What Is the Impact of Comorbidities on the Risk for Postoperative Body-Contouring Surgery Complications in Postbariatric Patients?
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There is an increasing number of patients presenting after massive weight loss for plastic surgery, and many of these patients have residual diseases that may compromise outcomes. This study aims to evaluate the impact of comorbidities on the development of postoperative complications in postbariatric patients undergoing plastic surgery procedures at the Federal District North Wing Regional Hospital, Brasília, Brazil.
Descriptive, analytical, and prospective study was performed on patients who underwent plastic surgery following RYGB from January 2011 to December 2016. Measures included BMI (body mass index) before RYGB and before plastic surgery, medical complications and comorbidities.
One hundred thirty-nine patients (130 female, 9 male) with a mean age of 41 years underwent 233 separate operations. The average BMI at the time of plastic surgery was 27.44 kg/m2. The average weight loss was 47.02 kg, and the mean pre-weight-loss BMI (max BMI) was 45.17 kg/m2. The most important pre-plastic comorbidities were arterial hypertension (11.5%), degenerative arthropathy (5.4%), diabetes mellitus (5.0%), and metabolic syndrome (4.3%). Of the 139 patients operated upon, 76.97% underwent abdominoplasty followed by mammoplasty (42.46%). The overall rate of complications was 26.65%. Initially, on univariate regression analyses, comorbidities influenced the development of postoperative complications. However, after multiple logistic regression, the most important comorbidities failed to predict an increased risk of complications.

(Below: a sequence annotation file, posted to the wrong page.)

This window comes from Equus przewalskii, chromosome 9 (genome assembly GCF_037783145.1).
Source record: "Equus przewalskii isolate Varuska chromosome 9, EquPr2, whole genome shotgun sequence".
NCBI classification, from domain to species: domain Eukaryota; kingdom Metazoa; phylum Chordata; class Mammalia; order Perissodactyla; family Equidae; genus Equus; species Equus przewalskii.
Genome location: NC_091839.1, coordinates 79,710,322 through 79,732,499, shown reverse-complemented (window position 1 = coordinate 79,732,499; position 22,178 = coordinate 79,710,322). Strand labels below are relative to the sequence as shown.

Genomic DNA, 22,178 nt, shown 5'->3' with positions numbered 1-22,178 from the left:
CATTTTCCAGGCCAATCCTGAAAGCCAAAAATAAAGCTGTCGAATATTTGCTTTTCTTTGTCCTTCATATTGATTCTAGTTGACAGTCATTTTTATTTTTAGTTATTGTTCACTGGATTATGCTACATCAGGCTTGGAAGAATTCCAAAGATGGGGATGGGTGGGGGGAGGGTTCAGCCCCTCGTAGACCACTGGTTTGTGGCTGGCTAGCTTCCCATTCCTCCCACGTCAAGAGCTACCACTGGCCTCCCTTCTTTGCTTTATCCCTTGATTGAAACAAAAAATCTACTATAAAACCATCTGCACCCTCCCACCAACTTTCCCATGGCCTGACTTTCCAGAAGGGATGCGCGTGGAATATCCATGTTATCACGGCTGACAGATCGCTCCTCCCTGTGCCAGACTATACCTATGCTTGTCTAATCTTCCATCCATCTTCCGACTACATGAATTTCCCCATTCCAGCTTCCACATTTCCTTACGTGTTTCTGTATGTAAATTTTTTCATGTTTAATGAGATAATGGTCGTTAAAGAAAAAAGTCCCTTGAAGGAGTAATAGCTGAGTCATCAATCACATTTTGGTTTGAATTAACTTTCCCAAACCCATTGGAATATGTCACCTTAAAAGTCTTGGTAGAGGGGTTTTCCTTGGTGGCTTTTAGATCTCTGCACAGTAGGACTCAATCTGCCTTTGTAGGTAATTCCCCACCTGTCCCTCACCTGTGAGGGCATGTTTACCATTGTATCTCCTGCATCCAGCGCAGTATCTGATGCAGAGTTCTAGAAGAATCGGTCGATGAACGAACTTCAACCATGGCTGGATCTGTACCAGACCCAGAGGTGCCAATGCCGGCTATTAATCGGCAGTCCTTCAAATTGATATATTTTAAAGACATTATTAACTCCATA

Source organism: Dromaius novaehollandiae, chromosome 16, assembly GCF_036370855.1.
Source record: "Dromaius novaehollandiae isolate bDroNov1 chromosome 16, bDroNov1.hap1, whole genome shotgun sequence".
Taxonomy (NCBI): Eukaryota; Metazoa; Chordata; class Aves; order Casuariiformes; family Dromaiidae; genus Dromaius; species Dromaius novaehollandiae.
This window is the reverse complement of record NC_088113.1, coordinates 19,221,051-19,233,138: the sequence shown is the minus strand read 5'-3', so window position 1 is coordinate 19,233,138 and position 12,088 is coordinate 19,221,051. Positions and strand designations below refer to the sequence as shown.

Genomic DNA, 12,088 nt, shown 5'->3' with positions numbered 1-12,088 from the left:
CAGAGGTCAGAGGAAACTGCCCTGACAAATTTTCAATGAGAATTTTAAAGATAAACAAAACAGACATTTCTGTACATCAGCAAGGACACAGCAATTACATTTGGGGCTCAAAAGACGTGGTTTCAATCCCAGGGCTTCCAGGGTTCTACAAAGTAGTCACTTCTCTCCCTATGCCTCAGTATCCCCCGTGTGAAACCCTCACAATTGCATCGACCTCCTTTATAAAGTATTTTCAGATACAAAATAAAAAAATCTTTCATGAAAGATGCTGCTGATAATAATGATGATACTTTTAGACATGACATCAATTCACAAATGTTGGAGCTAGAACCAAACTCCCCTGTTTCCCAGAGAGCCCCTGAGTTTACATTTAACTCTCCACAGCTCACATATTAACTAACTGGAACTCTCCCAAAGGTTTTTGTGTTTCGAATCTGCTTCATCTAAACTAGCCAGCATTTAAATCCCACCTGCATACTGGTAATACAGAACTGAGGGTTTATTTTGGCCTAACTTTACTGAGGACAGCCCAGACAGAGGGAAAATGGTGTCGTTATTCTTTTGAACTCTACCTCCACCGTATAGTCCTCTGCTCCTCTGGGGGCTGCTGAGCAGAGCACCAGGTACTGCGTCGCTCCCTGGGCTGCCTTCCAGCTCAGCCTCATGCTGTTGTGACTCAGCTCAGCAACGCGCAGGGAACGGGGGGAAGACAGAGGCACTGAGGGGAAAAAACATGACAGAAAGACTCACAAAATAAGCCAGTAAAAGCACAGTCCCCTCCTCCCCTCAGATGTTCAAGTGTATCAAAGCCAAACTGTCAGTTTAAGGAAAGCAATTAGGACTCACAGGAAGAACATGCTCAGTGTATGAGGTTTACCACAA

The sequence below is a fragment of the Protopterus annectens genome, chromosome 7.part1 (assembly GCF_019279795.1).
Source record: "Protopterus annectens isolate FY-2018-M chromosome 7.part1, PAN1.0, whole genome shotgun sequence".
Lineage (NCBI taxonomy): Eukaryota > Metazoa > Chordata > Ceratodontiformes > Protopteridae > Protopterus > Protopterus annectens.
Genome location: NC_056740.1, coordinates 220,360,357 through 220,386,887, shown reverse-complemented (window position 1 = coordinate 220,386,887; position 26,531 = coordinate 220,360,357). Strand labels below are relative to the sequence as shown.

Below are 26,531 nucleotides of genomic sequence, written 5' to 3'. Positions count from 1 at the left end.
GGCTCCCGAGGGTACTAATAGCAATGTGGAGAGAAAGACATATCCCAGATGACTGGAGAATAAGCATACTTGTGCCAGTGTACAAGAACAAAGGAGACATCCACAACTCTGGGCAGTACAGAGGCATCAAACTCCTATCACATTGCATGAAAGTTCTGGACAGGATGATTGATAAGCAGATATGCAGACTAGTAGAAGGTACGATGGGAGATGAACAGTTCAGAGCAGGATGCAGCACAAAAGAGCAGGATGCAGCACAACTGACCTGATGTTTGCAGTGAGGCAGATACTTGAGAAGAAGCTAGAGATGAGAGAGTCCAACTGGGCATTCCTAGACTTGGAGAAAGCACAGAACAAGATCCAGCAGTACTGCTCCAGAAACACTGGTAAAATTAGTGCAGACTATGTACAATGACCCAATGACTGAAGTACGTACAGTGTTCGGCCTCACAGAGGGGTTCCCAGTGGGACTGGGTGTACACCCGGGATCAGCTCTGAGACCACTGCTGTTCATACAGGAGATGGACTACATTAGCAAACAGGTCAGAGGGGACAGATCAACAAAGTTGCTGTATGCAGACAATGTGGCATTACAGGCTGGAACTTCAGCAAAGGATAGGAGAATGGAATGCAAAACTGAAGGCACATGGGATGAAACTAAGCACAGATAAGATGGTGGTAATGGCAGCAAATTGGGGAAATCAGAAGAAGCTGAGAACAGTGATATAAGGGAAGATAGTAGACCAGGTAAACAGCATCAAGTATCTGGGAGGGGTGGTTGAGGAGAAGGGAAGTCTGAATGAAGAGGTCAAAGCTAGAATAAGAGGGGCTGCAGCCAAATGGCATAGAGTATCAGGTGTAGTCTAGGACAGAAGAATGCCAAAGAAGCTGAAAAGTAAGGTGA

In this group of patients, with these anthropometric and clinical profiles, the most important comorbidities (diabetes, arterial hypertension, and metabolic syndrome) failed to influence the incidence of postoperative complications in postbariatric patients after plastic surgery.
KeywordsBariatric surgery Plastic surgery Abdominoplasty Wound dehiscence Body-contouring surgery Postoperative complications
Compliance with Ethical Standards
Conflict of Interest
The authors declare that they have no conflict of interest.
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